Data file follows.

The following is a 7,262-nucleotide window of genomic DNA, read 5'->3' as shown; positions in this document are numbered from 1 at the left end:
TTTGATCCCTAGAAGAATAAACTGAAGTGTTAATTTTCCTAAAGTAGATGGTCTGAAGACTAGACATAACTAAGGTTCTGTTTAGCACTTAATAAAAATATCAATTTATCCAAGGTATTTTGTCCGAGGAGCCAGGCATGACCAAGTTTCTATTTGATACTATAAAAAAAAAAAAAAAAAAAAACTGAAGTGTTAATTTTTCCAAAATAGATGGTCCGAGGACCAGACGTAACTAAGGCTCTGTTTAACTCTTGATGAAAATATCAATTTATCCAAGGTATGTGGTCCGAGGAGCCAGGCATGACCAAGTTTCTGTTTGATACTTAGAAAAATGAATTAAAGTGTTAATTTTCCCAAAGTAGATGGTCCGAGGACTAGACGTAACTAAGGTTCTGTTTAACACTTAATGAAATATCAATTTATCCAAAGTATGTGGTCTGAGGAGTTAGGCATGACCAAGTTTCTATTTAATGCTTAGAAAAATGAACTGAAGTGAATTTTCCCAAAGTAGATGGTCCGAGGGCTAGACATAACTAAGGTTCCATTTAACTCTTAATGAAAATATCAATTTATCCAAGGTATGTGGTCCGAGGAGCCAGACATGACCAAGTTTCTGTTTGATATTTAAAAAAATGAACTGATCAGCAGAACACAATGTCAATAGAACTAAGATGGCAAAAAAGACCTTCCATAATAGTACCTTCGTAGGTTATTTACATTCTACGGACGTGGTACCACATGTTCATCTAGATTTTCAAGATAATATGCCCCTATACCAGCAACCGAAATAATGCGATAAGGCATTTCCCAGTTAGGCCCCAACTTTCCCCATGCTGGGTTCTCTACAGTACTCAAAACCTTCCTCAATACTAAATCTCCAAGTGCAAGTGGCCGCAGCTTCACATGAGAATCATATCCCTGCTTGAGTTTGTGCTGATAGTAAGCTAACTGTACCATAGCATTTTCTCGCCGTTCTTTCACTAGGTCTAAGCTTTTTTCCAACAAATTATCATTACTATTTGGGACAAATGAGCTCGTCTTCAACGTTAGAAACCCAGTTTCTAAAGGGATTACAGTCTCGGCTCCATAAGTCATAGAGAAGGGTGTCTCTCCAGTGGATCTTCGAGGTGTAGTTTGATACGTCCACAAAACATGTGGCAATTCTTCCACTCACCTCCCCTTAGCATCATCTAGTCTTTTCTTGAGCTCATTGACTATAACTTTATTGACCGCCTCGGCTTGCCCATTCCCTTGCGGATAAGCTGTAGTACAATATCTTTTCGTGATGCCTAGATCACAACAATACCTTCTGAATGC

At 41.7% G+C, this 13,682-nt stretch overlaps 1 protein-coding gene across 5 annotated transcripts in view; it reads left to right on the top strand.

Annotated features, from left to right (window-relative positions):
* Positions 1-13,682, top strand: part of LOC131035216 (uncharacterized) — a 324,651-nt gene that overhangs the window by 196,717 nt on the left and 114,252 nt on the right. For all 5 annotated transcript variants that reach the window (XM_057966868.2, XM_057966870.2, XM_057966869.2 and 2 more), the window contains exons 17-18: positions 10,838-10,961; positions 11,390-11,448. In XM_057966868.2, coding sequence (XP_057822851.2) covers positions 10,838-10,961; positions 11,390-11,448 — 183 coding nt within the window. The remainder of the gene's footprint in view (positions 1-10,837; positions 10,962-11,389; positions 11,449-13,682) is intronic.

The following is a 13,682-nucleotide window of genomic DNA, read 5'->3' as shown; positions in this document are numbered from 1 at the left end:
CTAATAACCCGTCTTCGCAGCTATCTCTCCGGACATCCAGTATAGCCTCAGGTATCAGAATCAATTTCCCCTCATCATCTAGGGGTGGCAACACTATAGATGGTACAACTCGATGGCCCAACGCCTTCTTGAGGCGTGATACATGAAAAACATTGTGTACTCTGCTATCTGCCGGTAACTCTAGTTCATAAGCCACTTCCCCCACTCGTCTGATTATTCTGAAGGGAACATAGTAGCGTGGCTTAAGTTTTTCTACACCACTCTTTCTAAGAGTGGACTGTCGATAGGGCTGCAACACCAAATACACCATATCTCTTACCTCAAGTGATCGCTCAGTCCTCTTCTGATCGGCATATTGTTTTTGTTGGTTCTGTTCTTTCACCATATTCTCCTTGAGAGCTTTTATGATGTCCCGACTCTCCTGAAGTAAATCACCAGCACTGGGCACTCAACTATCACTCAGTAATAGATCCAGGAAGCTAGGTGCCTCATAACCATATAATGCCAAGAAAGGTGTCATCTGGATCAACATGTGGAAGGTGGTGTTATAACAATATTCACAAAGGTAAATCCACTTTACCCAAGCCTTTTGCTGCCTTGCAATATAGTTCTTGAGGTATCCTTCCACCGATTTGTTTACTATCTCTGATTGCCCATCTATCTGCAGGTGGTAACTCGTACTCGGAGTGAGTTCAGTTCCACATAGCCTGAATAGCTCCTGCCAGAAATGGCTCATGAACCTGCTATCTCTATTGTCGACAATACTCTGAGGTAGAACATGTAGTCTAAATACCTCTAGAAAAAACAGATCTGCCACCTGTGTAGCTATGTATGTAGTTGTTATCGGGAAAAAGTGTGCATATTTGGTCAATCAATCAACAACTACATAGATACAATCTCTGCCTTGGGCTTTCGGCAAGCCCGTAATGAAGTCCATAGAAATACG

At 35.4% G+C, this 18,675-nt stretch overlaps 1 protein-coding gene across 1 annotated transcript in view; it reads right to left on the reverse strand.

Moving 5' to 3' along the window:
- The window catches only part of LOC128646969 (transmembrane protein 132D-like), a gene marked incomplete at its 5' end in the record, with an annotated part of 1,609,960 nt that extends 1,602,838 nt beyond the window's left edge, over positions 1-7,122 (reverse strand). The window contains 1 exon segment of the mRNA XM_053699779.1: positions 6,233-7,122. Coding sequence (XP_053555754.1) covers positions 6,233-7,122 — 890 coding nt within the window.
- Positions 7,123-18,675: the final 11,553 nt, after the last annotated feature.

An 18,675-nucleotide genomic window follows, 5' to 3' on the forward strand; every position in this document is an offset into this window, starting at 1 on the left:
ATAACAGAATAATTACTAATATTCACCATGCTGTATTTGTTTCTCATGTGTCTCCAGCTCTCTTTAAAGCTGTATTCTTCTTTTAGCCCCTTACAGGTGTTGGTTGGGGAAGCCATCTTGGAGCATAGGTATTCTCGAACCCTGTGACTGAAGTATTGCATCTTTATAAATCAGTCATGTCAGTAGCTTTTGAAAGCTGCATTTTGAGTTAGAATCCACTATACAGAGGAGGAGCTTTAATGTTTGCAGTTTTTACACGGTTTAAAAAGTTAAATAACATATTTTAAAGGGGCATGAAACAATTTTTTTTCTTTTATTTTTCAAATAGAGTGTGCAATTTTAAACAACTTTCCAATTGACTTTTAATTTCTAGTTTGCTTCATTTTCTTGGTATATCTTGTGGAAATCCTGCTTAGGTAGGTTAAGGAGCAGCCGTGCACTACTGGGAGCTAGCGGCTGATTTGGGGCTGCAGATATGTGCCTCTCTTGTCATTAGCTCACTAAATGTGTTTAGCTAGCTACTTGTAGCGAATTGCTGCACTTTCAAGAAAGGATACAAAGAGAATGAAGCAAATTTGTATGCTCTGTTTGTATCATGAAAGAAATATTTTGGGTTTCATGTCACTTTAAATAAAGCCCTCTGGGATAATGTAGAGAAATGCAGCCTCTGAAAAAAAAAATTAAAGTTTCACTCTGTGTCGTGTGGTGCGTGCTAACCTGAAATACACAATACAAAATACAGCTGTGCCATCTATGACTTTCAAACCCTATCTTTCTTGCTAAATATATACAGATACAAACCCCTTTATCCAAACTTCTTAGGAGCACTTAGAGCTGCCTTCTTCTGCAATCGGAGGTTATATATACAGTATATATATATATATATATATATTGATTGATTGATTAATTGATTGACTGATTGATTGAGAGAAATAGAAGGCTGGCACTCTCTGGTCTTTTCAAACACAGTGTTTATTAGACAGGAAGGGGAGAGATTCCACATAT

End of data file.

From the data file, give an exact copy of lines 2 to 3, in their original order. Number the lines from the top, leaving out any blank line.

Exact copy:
TTTGATCCCTAGAAGAATAAACTGAAGTGTTAATTTTCCTAAAGTAGATGGTCTGAAGACTAGACATAACTAAGGTTCTGTTTAGCACTTAATAAAAATATCAATTTATCCAAGGTATTTTGTCCGAGGAGCCAGGCATGACCAAGTTTCTATTTGATACTATAAAAAAAAAAAAAAAAAAAAACTGAAGTGTTAATTTTTCCAAAATAGATGGTCCGAGGACCAGACGTAACTAAGGCTCTGTTTAACTCTTGATGAAAATATCAATTTATCCAAGGTATGTGGTCCGAGGAGCCAGGCATGACCAAGTTTCTGTTTGATACTTAGAAAAATGAATTAAAGTGTTAATTTTCCCAAAGTAGATGGTCCGAGGACTAGACGTAACTAAGGTTCTGTTTAACACTTAATGAAATATCAATTTATCCAAAGTATGTGGTCTGAGGAGTTAGGCATGACCAAGTTTCTATTTAATGCTTAGAAAAATGAACTGAAGTGAATTTTCCCAAAGTAGATGGTCCGAGGGCTAGACATAACTAAGGTTCCATTTAACTCTTAATGAAAATATCAATTTATCCAAGGTATGTGGTCCGAGGAGCCAGACATGACCAAGTTTCTGTTTGATATTTAAAAAAATGAACTGATCAGCAGAACACAATGTCAATAGAACTAAGATGGCAAAAAAGACCTTCCATAATAGTACCTTCGTAGGTTATTTACATTCTACGGACGTGGTACCACATGTTCATCTAGATTTTCAAGATAATATGCCCCTATACCAGCAACCGAAATAATGCGATAAGGCATTTCCCAGTTAGGCCCCAACTTTCCCCATGCTGGGTTCTCTACAGTACTCAAAACCTTCCTCAATACTAAATCTCCAAGTGCAAGTGGCCGCAGCTTCACATGAGAATCATATCCCTGCTTGAGTTTGTGCTGATAGTAAGCTAACTGTACCATAGCATTTTCTCGCCGTTCTTTCACTAGGTCTAAGCTTTTTTCCAACAAATTATCATTACTATTTGGGACAAATGAGCTCGTCTTCAACGTTAGAAACCCAGTTTCTAAAGGGATTACAGTCTCGGCTCCATAAGTCATAGAGAAGGGTGTCTCTCCAGTGGATCTTCGAGGTGTAGTTTGATACGTCCACAAAACATGTGGCAATTCTTCCACTCACCTCCCCTTAGCATCATCTAGTCTTTTCTTGAGCTCATTGACTATAACTTTATTGACCGCCTCGGCTTGCCCATTCCCTTGCGGATAAGCTGTAGTACAATATCTTTTCGTGATGCCTAGATCACAACAATACCTTCTGAATGC

At 41.7% G+C, this 13,682-nt stretch overlaps 1 protein-coding gene across 5 annotated transcripts in view; it reads left to right on the top strand.